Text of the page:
The US Senate this week approved $60bn aid for Ukraine (which is not a Nato member) in its fight against the Russia invasion, a move welcomed by Biden. But Republicans who control the US House are unlikely to approve the bill.

Last week, Trump caused outrage and alarm when he said he would encourage Russia to attack Nato members he deemed financially delinquent.

Biden expressed outrage, telling reporters at the White House on Tuesday: “Can you imagine a former president of the United States saying that? The whole world heard it. The worst thing is, he means it. No other president in our history has ever bowed down to a Russian dictator. Let me say this as clearly as I can: I never will.

“For God’s sake, it’s dumb, it’s shameful, it’s dangerous. It’s un-American. When America gives its word it means something, so when we make a commitment, we keep it. And Nato is a sacred commitment.”

Bloomberg News reported that Trump allies preparing for a possible second term “have discussed essentially a two-tiered Nato alliance, where article five – which requires common defense of any member under attack – would apply only to nations that hit defense-spending goals”.

In Brussels, Jens Stoltenberg, the Nato secretary general, said Trump threatened to “undermine the credibility of Nato’s deterrence”.

On Thursday, Stoltenberg told reporters that defence investment among member nations was “on the right track”.

“We are 31 democratic nations on both sides of the Atlantic,” Stoltenberg said. “And as long as this alliance has existed, there have been different views and discussions.”

Saying he was “confident that Nato will remain the strongest and most successful alliance in history”, Stoltenberg added: “I expect the United States to continue to be a staunch ally.”

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Hospitality policy revised after public servants spend thousands on fine dining

‘Just appalling’: hospitality policy revised after public servants spend thousands on fine dining

Federal education department staff spent up to $171 a head at expensive restaurants to hold meetings

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The federal education department has revised its hospitality policy after revelations public servants spent thousands of taxpayer dollars to hold meetings in fine dining restaurants.

A Senate estimates committee hearing heard one of these meals cost $171 a head.

The shadow minister for education, Sarah Henderson, told Senate estimates on Thursday it was “extraordinary” the department’s staff had been allowed to claim expensive meals on expenses, likening the practice to “restaurant rorts”.

“Holding a meeting should be in a meeting room with a cup of tea and a biscuit,” she said.

“These are [departmental] meetings … it’s just appalling.”

Among the expenditures were $1,840 at Ginger Indian Restaurant in Sydney, $509 at Black Fire Restaurant in Brisbane, $3,000 at Mabu Mabu in Melbourne, $1,209 at Courgette Restaurant in Canberra and $1,543 at Mezzalira restaurant, also in the ACT.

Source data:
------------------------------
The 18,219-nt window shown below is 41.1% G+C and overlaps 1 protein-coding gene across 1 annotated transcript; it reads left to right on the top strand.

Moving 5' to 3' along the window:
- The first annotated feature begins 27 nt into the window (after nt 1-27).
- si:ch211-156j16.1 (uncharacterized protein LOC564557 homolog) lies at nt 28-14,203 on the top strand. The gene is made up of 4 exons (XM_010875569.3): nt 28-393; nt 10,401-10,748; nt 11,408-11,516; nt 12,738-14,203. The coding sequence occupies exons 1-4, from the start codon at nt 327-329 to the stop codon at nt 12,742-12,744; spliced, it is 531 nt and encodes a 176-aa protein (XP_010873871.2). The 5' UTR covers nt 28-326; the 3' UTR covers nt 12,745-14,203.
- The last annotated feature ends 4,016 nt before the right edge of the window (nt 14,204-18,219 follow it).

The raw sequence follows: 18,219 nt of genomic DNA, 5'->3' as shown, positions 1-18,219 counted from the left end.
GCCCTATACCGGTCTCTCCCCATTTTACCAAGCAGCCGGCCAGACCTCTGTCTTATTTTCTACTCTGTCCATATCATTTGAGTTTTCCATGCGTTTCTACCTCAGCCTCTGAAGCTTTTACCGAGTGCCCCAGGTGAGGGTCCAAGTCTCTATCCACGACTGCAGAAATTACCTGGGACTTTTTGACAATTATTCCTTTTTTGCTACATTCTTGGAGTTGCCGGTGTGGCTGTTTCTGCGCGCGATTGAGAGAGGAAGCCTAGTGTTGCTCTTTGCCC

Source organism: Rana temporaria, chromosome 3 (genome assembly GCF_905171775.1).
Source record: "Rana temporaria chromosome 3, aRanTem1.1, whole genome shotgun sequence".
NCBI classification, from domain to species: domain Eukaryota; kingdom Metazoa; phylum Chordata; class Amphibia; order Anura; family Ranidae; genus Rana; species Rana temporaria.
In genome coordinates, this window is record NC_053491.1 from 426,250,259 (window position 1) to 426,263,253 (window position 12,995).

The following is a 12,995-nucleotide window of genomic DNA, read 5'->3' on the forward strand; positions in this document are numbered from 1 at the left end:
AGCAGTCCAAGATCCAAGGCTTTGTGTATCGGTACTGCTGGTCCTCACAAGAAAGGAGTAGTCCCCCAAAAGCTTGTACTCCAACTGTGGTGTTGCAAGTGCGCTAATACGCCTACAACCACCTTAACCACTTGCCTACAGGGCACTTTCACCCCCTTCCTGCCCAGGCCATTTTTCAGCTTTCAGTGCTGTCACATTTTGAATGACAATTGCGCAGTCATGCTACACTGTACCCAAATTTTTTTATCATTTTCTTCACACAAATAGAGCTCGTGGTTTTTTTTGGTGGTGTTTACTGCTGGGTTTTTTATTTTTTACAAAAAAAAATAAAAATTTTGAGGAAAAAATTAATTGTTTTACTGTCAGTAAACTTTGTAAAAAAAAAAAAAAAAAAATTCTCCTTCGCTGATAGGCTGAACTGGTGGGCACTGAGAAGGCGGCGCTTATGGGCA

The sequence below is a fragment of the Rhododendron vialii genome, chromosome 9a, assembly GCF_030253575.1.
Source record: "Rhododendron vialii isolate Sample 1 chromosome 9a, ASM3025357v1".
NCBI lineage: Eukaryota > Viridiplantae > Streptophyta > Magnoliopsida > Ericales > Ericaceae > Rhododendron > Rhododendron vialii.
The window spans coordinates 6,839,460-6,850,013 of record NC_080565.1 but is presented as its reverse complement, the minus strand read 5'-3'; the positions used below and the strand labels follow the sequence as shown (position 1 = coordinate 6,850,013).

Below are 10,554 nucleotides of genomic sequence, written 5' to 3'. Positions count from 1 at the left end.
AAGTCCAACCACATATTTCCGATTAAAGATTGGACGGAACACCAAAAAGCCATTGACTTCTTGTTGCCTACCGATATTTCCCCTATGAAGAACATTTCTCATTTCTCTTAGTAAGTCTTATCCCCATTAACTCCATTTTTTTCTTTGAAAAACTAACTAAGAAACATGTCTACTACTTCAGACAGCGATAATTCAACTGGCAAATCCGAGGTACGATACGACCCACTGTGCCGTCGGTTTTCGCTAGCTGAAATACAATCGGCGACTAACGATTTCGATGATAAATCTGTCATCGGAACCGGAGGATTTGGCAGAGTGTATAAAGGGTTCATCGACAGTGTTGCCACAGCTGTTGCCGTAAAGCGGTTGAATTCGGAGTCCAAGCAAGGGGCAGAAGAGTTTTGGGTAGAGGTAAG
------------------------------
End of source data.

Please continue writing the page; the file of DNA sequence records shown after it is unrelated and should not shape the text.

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Mezzalira’s spend averaged $171 a head, while Mabu Mabu and Courgette averaged about $120 per person.

Secretary of the department, Tony Cook, told Henderson he was in “furious agreement” with her.

“I agree with you entirely,” he said. “It should not have happened – we should not have been utilising taxpayers money in those sort of expenses.

“I think we have let taxpayers down.”

Cook said the education minister, Jason Clare, had personally spoken with him regarding the matter after it was publicised in the media at the end of January.

The expenditures, first revealed in questions on notice from a budget estimates hearing and later publicised by the Daily Telegraph, totalled $172,691 on events and catering in the first half of last year and $118,404 on accommodation and travel costs.

In total, $12,637 was spent on meetings in prestigious restaurants, with an average cost per person of $81.53.

Cook said the department’s hospitality policy had been formally revised since his meeting with Clare, placing a maximum spend of $77 per person for dinners and $55 for lunch, in line with the Australian Tax Office travel allowance rates.

“A majority of those restaurants would be completely out of our policy,” he said.

The new policy reads any decision to spend money on official hospitality or business catering must be “publicly defensible” and approval must only be given where “benefits outweigh the costs or are in the public interest”.

“It is expected that when organising business catering on behalf of the department, efforts will be made to provide hospitality at a lower cost than these limits,” it reads.

Assistant minister for education Senator Anthony Chisholm pointed the finger at the former government, weighing in: “It’s not unusual from time to time for politicians to have spent money.”

He reminded Henderson of a $4000 dinner held by Peter Dutton while the immigration minister was in the US that drew wide public condemnation.